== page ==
Whiteflies are tiny insects that excrete a sticky honeydew that can be found in groups on the underside of leaks. White wax covers the body-hence the name whitefly. They suck the phloem of sap causing leaves to turn yellow, dry up, and fall off. Not only that, these insects can transmit plant diseases that will cripple your garden! If you have noticed a small population, here’s what you can do to manage these unwanted visitors.
Where did they come from?
Outbreaks occur when the natural biological control is disrupted. They multiply quickly in warm weather and in environments where their natural enemies have been removed. Although heavy infestations are difficult to exterminate, there are a couple of ways that you can approach it.
Before you go down to your local hardware store and grab a bottle of pesticide, you should be aware that most insecticides do not work very well. Normally, they may reduce the infection but they never fully eradicate the problem! Be careful when using chemical repellents because whiteflies can become immune to them as they are constantly evolving and adapting!
5 Ways to Get Rid of Whiteflies
• Remove as much of the affected area as possible without harming the plant.
• Place the trimmings in a bag to keep them from spreading to other plants.
• Marigolds tend to repel whiteflies very well. You can find these at most Nursery’s or Garden Stores.
• These include green lacewings, lady beetles, minute pirate bugs, and damsel bugs. Many of these natural enemies can be purchased at commercial insecticide stores.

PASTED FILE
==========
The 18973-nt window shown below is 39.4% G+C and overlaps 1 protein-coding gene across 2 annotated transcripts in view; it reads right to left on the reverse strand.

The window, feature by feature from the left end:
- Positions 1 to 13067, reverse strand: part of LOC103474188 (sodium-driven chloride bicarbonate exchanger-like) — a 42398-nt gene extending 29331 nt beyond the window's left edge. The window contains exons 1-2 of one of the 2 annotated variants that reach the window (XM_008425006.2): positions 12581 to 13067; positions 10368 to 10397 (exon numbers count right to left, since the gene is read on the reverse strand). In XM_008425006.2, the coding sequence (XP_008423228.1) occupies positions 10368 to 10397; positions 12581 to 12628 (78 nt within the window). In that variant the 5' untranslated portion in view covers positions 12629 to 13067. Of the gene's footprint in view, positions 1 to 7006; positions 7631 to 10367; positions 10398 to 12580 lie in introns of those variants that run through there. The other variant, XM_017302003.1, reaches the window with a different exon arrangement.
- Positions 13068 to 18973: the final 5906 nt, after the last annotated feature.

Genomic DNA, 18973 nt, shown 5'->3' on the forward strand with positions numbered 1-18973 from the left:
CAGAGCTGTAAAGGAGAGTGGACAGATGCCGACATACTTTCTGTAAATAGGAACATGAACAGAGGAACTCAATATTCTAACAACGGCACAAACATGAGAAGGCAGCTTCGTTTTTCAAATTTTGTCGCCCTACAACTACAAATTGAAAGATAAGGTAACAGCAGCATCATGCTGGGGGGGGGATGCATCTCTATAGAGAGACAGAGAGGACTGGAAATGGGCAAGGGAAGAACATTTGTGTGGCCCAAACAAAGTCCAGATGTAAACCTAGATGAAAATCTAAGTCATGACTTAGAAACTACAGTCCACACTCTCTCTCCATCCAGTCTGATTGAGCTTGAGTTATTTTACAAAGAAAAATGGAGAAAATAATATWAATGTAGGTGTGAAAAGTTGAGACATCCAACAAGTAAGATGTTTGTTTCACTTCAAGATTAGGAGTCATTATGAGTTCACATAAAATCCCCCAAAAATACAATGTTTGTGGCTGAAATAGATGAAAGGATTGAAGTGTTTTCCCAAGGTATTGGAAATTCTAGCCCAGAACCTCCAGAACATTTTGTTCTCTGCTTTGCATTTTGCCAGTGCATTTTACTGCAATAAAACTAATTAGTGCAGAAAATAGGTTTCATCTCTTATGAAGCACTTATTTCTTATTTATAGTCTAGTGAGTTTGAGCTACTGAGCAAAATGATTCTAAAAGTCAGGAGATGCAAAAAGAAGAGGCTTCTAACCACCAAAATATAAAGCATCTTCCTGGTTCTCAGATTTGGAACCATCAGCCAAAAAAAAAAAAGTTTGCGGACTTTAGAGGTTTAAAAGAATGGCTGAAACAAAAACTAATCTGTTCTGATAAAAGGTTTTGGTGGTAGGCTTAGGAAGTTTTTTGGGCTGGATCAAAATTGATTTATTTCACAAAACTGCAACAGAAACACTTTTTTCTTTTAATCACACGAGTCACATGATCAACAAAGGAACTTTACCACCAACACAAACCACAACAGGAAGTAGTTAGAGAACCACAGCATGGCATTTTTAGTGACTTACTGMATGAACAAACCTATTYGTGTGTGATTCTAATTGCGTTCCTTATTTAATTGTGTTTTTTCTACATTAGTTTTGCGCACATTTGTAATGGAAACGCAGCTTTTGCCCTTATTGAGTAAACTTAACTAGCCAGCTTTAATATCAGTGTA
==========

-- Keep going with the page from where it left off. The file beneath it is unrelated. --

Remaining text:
• Surrounding the infected plant with repellents will help to restore the balance provided by its natural environment.
Yellow Sticky Pad
• Whiteflies are attracted to the color yellow.
• Hang a yellow piece of cardboard or wood with a sticky substance applied to it.
• Sticky traps can be purchased from garden stores or you can make them at home with a combination of glue and motor oil.
Home-made Garlic Solution
• Sit a whole head of garlic in a 1 gallon jug of water and let it sit in the sun for 2 weeks.
• Strain out any solid fibers.
• Put your garlic solution in a spray bottle using a concotion of 1 cup for every quart of water with ¼ teaspoon of dishwashing soap.
• Use your solution to spray infected areas. One whiff of this and they won’t want to come back!
• Spray the underside of the leaves with a soapy solution!
• You should repeat this application every 3 days for 2-4 weeks.
• Depending on the severity of your infestation, you can try using water pressure to remove whiteflies from the plant. Simply use a water hose with a spray nozzle!
About this Post
Cheryl Khan is an interior designer and freelancer. She loves dancing with friends and watching America’s Funniest Home Videos.